Stats for 2019’s first quarter show that as inventory continues to expand, transaction volume and sales prices are declining. Despite the recent highly trumpeted $238M condo purchase at 220 Central Park South, New York’s housing market remains sluggish. The good news is that mortgage rates are holding and even dropping, and despite an increase in the mansion tax, residential buyers retain the upper hand.
Following are some key takeaways from Compass’s Quarterly Market Insights Report for Q1 2019 for current inventory, contracts signed, closed sales and prevailing trends in 15 unique Manhattan neighborhoods. The complete report may be found here.
Active listings totaled 7,161 units, a 12% YOY increase; inventory gains were highest in Harlem and Upper Manhattan with a 43% YOY uptick in supply, driven partly by new development offerings.
Manhattan experienced the highest available inventory for Q1 since 2009.
The number of listings priced below $1M rose 26% YOY, which means competition among sellers for first-time buyers is increasing. As the inventory of studio and one-bedroom units rises, the pace of trading in this category has slowed.
Median days on the market stayed roughly the same YOY at 117 days.
The number of contracts signed in Q1 2019 represents a 6% YOY decline from Q1 2018 but is only 4 signed contracts more than Q3 2018. The neighborhood with the highest increase in the number of contracts signed was Gramercy with an increase of 23% YOY, primarily from new development sales.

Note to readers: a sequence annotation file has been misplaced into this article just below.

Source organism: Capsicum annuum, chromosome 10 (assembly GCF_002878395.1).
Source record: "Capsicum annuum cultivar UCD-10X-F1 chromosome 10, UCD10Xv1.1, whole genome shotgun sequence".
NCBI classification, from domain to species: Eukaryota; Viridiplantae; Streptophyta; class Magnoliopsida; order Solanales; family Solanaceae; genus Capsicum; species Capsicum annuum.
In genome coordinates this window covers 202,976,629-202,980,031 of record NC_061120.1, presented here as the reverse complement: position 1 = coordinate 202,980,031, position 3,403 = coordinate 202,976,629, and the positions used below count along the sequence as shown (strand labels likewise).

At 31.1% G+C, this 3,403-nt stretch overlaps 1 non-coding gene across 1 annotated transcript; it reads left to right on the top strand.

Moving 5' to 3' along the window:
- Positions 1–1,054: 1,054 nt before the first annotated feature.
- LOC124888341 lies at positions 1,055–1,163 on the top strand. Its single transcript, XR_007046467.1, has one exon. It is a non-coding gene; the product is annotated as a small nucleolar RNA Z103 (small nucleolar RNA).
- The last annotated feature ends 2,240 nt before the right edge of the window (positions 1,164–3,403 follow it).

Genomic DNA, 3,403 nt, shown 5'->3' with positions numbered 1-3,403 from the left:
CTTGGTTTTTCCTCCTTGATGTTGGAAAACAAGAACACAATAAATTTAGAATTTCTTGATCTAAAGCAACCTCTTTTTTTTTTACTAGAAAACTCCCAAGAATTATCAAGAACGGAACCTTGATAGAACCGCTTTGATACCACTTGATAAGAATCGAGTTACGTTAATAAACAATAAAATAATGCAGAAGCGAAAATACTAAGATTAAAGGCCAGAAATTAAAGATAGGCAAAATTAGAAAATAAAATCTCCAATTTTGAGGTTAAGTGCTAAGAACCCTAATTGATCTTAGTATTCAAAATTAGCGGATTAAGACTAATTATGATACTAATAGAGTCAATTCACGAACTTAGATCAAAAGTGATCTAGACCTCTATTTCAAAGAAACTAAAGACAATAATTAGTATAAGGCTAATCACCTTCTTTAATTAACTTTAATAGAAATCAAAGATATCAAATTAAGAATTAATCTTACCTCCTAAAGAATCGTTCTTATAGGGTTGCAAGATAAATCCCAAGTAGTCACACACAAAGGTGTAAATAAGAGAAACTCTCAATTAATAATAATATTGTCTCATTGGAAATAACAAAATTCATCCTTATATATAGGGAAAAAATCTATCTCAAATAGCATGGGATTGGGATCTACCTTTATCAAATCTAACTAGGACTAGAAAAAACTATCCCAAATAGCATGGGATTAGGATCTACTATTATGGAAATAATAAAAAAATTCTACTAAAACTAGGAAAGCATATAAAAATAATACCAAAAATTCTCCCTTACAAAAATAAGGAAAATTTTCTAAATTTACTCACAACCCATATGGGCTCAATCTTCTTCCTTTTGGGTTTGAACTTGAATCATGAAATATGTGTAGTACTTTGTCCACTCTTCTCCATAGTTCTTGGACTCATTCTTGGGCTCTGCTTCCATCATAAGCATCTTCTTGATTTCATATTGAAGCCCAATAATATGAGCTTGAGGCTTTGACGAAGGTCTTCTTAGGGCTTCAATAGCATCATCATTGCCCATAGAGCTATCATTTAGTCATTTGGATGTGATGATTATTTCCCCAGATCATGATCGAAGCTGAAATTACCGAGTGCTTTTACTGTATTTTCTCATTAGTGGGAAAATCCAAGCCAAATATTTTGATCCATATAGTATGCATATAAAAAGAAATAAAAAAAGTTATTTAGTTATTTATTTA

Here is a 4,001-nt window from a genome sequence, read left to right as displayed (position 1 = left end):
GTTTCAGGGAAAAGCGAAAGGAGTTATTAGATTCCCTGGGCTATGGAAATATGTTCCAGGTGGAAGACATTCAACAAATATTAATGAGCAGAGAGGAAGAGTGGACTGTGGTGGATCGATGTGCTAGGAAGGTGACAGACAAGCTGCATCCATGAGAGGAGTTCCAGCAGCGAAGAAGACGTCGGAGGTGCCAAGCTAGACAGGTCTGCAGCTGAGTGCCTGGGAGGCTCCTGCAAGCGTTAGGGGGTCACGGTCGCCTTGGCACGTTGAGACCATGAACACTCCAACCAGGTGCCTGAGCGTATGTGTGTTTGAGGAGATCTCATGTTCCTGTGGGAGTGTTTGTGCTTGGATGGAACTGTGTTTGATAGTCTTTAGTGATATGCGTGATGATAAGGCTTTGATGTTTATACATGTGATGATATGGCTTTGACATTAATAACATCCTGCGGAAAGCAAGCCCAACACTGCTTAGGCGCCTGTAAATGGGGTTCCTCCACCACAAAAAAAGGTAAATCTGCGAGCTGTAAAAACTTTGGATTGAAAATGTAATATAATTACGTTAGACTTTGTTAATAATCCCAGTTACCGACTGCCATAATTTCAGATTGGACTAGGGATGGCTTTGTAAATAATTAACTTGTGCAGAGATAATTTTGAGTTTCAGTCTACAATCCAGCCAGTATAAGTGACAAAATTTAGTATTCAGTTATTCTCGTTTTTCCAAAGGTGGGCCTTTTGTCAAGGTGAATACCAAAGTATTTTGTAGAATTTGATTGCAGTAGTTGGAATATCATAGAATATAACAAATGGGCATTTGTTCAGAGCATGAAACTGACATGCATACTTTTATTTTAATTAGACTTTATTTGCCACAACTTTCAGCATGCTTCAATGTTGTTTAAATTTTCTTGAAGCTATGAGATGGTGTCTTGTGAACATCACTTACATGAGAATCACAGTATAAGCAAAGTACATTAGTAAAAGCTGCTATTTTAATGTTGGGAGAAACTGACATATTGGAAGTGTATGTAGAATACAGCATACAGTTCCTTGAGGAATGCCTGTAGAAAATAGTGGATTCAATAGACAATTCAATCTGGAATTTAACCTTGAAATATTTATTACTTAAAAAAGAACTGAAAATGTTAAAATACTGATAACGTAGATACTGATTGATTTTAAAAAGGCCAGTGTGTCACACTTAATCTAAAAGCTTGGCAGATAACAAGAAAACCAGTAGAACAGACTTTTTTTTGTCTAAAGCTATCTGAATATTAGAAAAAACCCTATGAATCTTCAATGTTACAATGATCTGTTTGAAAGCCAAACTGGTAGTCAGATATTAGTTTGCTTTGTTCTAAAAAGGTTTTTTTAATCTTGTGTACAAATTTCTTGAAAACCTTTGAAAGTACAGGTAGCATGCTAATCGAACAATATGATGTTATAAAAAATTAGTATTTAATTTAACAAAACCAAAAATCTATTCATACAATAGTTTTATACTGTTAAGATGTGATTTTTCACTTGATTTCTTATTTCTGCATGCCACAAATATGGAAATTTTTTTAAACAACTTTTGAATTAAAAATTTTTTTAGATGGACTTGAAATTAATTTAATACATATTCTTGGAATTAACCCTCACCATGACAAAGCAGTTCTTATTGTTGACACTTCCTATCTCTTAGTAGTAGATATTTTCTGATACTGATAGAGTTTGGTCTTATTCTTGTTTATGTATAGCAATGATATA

Tribeca scored as the Manhattan neighborhood with the highest median contract price at $3.9M; however, the number of signed contracts in Tribeca actually dropped 8% YOY.
Gramercy recorded the highest YOY increase in the number of closings to 42%.
Midtown West outperformed other areas in median closing price by 65% YOY thanks to sales at 220 Central Park West and Hudson Yards.
The overall number of closings in Manhattan declined 13% YOY to 2,007, accounting for a 19% decrease in condo sales and an 8% decrease in co-op sales. This was actually the lowest level of first quarter sales in a decade.
Two notable markers stand out in Donna Olshan’s weekly review of signed contracts over $4M. In her report for the week ending March 31, 2019, she notes 516 days on the market as the average and the longest seen in any quarter since she started tracking in 2005. She attributes the nearly one-and-half average years on the market for high-end properties to “pervasive overpricing.” In her report for the week ending April 14, 2019, she notes only 17 contracts were signed over $4M, and only 3 of those were at new developments. At Elliman, Jonathan Miller notes a similar dismal stat for new condominiums: the fewest quarterly closings in his 16 years of tracking, and the lowest sales volume in four-and-a-half years, down more than 39% YOY.
The market deflation with expanding inventory, increasing time on the market and dropping prices bodes well for buyers in all price categories. As of April 10, the average 30-year fixed mortgage rate is 4.28% down 1 basis point from the week prior, and 15-year fixed mortgage rates rose 2 basis points to 3.65% from a week ago.
Uncertainty causes people to avoid risk and make fewer changes. Nonetheless families grow, employees relocate, and estates need to be settled. Our friend in Omaha says, “Be fearful when others are greedy and greedy when others are fearful.” As sellers adjust to the continued slowdown, indeed now is the time to be buying.